Snapchat is yet another social media tool that has taken the Net by storm, first by teens who have loved the photo sharing capabilities (which can be viewed for only 10 seconds) and the similarly short videos that can be recorded and sent as a private message or shared with friends and the public as “My Story.”
Now I hardly fit anywhere even remotely near the demographic that has been driving Snapchat for the past year or so.
But I'm a user now.
And if I'm right, you may be, too, some day soon.
It's now being heavily marketed to groups well beyond the teen years. And one group I think may find the platform worth knowing and using is my constituency: The RV community.
It's a great way to easily create and share video diaries of our travels.
Like Twitter and Facebook and other social media platforms, people choose to follow you and you can follow them back. You can text them, send them little audio files or send a photo that can be stylized with text and different filters, or effects. That part of Snapchat isn't of particular interest to me. For one thing, they disappear after 10 seconds or so. Why? Well, early on, and, truthfully, probably still a lot today, the kids were using it for “sexting,” sending short and revealing photos and videos that were meant to only be seen privately for a very short time.
But the part of Snapchat that I think RVers will appreciate is the ability to create those little 10-second videos and string them together into ongoing video diaries of our travel.
Here, let me give you an example by sharing one I made yesterday of our new dog, Bo, and how, as a puppy, I'm trying the get him acclimated to traveling in our RV. The video is shot portrait style, with a vertical orientation. Most of us are used to landscape sized videos, or the 16:9 ratio we get on computers and TV. Snapchat really wants the vertical orientation to be the default as that is the way most people hold their mobile devices. So it's the easiest way to shoot.
But you can hold your device sideways and shoot video in the landscape mode, though it is much more cumbersome to do so. You need to put your thumb or a finger on a small little on-screen circle and keep it pushed to record video. A single push takes a still photo. Especially on the larger mobile phones, it's just much more awkward holding it that way rather than than straight up and down.
Here's how it landscape looks. Much better, don't you think?
When done recording a video, it immediately plays back, continuously looping unless you push a little X up on the top left of the screen to delete or another control on the bottom that either saves it to your mobile device photo gallery or adds it to your My Story for that day. You can delete any photo or video and start over and keep doing it until you are happy.
So how would RVers use Snapchat? I think using Snapchat's “My Story” video compilation feature is the way. That's what I did in the video about Bo. I shot a whole series of videos – 18 of them in all – each one just 10 seconds long. As I finished each one, I sent it to “My Story” where they can be played as one continuous video in the sequential order in which I shot them.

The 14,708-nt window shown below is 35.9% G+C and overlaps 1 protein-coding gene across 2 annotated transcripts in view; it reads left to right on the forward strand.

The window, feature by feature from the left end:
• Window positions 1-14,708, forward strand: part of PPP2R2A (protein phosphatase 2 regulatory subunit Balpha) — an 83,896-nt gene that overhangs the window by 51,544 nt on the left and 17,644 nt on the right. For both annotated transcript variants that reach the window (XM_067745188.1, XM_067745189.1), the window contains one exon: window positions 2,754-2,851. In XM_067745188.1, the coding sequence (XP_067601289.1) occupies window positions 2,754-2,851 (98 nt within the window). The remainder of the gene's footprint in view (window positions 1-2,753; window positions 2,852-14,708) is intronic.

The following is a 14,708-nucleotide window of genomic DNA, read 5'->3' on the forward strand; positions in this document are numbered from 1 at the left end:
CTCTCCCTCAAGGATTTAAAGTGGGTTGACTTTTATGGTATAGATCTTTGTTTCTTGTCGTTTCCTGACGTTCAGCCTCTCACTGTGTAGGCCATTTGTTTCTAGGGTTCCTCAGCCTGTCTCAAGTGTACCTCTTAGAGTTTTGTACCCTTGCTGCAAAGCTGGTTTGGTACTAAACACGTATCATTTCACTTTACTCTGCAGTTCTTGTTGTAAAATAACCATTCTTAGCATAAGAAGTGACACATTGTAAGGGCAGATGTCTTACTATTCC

My Story compilations disappear form Snapchat after 24 hours. That's because they are meant to be seen by other Snapchat users, watching on their smartphones. They are aimed at being immediate, a record of what's happening today.
You can, though, preserve those stories by saving them to your device, where, as noted above, it goes to your photo gallery. I did that with the Bo story, then sending it from my iPhone's gallery to my You Tube account, where I can keep it forever and share it with whoever I want, even embedding it into my web page, as done here.
RVers can use the app to record video entries of their travels. Maybe one clip is shot as you are starting out in the morning, another one could highlight a hike you took, another a beautiful vista or sunset. Your friends and family would see them on their smartphones, if they have followed you as a friend. You can limit those who see you to friends or everyone, which I have done.
You can add friends to follow by manually entering their name or by opening the Snapchat app up and focusing the camera on the little yellow box the the ghost shape.My snapchat name is roadtrekingmike. If you have the Snapchat app, focus the camera on that little yellow box and push the screen. It will immediately add me as your friend.
Snapchat is far from being intuitive. The learning curve is pretty steep. It took me several hours of experimenting to figure out how it works. The instructions are pretty skimpy.
But, the app does work. Amazingly well. And it looks like it is going to become much more popular with older users.
For me, Snapchat is just one more tool I can use to tell stories about the RV life.
If you decide to try it, let me know so I can follow you.
And be sure to tell your kids and grandkids that you are a Snapchat user.
It will drive them nuts.